Most mismanaged bullpens

Jonathan Papelbon is the Phillies' best reliever, but he's not used that way. iles Kennedy/Philadelphia Phillies/Getty Images

While setting a lineup card and deciding who plays and who sits might be the most important decision a manager makes each day, how he deploys his bullpen is almost certainly a close second. Among in-game decisions, proper bullpen usage has a larger effect on the outcome than pretty much anything else, and wise use of the assets that are available can have a significant impact in deciding close games. With a continuing move toward larger bullpens and more emphasis on matchups, reliever usage is now a critical part of a manager's job, but not every team is getting it right this year. Here are a few examples of some teams that could benefit from changing up the way they're deploying their bullpens.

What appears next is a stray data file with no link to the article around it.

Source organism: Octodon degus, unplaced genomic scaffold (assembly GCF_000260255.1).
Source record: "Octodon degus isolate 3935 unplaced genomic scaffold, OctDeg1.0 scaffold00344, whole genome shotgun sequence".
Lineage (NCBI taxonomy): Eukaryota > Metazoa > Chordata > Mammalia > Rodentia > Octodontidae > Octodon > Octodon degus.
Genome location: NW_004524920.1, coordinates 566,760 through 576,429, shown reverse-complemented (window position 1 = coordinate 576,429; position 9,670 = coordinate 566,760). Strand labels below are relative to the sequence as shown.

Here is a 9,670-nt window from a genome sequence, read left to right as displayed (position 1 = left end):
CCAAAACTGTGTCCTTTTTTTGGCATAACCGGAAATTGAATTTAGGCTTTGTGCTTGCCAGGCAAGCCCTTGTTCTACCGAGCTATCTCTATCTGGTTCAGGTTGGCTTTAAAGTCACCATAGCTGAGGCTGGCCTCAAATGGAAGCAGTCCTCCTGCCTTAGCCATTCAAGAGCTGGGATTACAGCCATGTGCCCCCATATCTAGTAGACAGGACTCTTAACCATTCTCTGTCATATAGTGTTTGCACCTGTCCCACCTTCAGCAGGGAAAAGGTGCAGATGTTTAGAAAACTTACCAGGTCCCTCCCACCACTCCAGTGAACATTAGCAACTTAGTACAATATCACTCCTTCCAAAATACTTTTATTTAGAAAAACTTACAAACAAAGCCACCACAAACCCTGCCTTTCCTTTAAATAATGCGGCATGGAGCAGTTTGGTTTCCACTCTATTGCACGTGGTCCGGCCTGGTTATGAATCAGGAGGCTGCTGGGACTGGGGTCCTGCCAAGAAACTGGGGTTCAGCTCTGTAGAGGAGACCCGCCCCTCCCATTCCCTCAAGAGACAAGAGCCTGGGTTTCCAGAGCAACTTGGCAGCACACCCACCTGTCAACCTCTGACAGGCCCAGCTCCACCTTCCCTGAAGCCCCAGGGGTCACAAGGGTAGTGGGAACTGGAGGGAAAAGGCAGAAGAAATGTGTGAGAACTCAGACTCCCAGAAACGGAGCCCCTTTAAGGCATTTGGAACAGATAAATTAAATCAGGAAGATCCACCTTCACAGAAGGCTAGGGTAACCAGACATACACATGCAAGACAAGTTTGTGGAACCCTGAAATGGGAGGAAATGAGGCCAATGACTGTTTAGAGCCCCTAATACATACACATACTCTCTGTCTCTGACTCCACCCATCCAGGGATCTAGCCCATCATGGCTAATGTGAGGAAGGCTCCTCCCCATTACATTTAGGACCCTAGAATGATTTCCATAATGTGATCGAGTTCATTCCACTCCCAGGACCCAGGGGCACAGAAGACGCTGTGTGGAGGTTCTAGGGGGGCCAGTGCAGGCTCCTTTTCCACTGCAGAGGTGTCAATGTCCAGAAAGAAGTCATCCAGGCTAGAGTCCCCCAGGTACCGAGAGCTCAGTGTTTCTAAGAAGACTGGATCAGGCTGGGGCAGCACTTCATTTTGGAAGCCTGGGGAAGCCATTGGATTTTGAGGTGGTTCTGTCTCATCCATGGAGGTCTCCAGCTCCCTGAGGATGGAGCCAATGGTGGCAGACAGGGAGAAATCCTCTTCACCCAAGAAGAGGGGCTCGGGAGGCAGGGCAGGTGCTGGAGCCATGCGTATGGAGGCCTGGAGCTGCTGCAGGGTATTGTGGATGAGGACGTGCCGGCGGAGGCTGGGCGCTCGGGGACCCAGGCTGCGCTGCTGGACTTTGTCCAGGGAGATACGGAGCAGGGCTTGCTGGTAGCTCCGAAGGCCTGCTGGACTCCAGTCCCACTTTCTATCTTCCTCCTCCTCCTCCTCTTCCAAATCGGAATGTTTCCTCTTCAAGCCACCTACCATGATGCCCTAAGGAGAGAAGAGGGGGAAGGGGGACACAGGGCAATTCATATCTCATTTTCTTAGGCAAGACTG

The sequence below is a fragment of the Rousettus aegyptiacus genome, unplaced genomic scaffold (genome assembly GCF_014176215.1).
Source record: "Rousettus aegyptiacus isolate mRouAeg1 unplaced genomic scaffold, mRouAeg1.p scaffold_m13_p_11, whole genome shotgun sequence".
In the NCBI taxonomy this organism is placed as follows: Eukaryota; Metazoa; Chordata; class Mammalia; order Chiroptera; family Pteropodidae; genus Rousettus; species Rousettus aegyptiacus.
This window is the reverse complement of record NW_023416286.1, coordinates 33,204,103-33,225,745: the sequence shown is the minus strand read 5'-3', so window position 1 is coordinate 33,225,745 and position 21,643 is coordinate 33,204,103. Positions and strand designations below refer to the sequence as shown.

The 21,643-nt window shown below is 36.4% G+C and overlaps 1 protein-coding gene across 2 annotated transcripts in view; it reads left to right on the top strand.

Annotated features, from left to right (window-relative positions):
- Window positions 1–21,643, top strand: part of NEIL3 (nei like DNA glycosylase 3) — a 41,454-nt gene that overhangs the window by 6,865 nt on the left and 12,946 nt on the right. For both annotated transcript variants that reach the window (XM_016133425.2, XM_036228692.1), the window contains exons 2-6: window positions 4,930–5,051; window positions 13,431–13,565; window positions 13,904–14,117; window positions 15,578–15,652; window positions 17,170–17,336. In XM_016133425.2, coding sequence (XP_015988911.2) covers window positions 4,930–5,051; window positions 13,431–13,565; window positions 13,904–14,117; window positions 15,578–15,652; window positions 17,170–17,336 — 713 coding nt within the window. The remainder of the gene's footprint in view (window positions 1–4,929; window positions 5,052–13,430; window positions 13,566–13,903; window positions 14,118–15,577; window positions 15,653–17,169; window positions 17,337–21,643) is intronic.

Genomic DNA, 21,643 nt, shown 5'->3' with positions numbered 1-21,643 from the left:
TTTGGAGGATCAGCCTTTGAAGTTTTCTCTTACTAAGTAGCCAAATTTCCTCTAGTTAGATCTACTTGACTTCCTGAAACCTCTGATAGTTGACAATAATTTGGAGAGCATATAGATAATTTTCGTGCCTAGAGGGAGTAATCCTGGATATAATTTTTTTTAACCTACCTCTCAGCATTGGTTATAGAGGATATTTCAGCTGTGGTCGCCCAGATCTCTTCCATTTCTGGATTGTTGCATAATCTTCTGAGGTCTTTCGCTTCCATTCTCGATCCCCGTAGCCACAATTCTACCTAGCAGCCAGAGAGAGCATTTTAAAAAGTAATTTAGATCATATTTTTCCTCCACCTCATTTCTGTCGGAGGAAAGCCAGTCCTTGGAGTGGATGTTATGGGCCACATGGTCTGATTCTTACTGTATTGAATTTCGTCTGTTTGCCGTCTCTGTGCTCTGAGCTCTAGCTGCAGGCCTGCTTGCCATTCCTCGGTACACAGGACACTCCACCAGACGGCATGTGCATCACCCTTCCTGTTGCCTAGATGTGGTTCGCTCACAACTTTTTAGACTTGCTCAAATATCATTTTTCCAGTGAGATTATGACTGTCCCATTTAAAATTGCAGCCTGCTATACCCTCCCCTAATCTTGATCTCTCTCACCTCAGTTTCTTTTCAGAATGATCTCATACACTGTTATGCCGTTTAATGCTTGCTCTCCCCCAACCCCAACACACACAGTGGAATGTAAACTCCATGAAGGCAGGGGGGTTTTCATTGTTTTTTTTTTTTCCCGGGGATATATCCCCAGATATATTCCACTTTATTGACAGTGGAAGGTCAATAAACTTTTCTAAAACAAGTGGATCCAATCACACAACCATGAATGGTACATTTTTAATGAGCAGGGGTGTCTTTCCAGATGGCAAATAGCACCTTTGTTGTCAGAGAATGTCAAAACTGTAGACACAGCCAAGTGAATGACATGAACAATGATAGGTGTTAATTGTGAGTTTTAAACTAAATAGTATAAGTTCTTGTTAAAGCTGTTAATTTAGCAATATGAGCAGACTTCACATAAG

Philadelphia Phillies

Over the winter, the Phillies gave Jonathan Papelbon $52 million to take over their closer role and solidify their bullpen, and so far he has lived up to expectations: 17-for-17 in save opportunities, a 2.10 ERA and a fantastic 29:4 strikeout-to-walk ratio. However, the Phillies are 6-11 in one-run games, the worst mark of any team in the National League, which is one of the main reasons they find themselves in last place in the National League East. With an elite closer, the team should be better at winning close games, but the problem is manager Charlie Manuel is just not willing to use him in any situation except when there's a save opportunity.